“Last night I was talking to a friend about the TJEd online convention. My 16 year old piped up and said, “HEY! Please don’t watch anymore of those without me!” Ummmm…guys, this is HUGE! I saw it in her face on Saturday when we watched Eliza’s story about being a late-bloomer and again when we watched Emma talking about making it through a slump (S— even referenced the video with Emma and Ian where they told the “Splat” story <3 ). I don’t know what you guys put in those videos to make my daughter get inspired, but THANK YOU! I went into it just trying to inspire myself, but I got way more than that and I am thrilled! I know my daughter feels a connection with Emma and Eliza, and I’m so grateful for them. Thank you to everyone who had a part in the conference. You are truly making a difference (even in the lives of kids who were never homeschooled!).” ~D.J.

I  have to say that my scholar has gotten a lot from the teen videos that we have watched. He says that they have inspired him to want to work hard on defining and working towards his mission. My 17 year old has autism and other delays and it just warms my heart to see him.inspired again.” ~L.S.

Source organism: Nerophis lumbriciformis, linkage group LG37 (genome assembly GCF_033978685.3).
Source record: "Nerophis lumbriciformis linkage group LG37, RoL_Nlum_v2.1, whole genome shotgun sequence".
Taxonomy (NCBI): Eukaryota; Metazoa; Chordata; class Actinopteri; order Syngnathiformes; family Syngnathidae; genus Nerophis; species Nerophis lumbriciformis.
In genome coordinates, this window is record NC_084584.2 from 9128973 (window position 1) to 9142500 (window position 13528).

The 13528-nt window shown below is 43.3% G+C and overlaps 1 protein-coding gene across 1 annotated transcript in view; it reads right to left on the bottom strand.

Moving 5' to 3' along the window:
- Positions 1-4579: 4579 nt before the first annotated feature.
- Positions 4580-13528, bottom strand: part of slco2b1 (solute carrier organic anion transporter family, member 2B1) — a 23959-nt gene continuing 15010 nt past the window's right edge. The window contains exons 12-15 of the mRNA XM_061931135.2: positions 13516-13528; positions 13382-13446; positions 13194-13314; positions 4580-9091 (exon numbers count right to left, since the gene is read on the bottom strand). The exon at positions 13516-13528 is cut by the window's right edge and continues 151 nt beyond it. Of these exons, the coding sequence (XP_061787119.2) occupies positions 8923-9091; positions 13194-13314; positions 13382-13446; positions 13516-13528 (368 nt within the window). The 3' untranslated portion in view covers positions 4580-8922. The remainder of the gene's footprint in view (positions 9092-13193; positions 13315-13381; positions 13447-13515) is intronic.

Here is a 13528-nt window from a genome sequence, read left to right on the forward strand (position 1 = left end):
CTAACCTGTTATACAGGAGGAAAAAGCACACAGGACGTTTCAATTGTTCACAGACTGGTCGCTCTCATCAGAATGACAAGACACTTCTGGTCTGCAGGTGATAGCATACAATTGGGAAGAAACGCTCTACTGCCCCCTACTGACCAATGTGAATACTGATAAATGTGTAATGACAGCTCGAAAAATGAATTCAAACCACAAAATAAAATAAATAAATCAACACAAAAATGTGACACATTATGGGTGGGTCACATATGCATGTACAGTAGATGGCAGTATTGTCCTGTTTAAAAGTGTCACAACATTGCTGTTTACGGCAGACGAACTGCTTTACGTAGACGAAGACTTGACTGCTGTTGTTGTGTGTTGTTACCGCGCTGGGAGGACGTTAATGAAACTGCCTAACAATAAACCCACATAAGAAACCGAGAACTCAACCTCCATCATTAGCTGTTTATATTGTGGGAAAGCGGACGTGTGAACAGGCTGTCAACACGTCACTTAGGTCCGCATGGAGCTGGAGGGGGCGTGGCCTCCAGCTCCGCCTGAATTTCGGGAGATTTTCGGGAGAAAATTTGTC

“I have been listening to the conference and can I just say, Rachel, where have you been all of my life? 😉 I know that you don’t know me, but I feel this connection to you through your comments, your speaking, as if it is right to me. Have you ever listened to someone and thought, that is it, That is what I have looking for? Well, TJEd is it for me. Thank you! Also, when you were talking about how the core phases can be healing for you as a parent, maybe pertaining to things that you went through or did not get to go through. Yes! 1,000 x yes, being blessed to be home with my children 90% of the time and be there for them as my parents were not has taught me that I can heal through them. We are the change we want to and can be. The things we do now help us to build a better generation than we had. I am in tears writing this because you helped me to realize and remember that I am healing while my children are in these core and love of learning phases. Thank you!” G.B.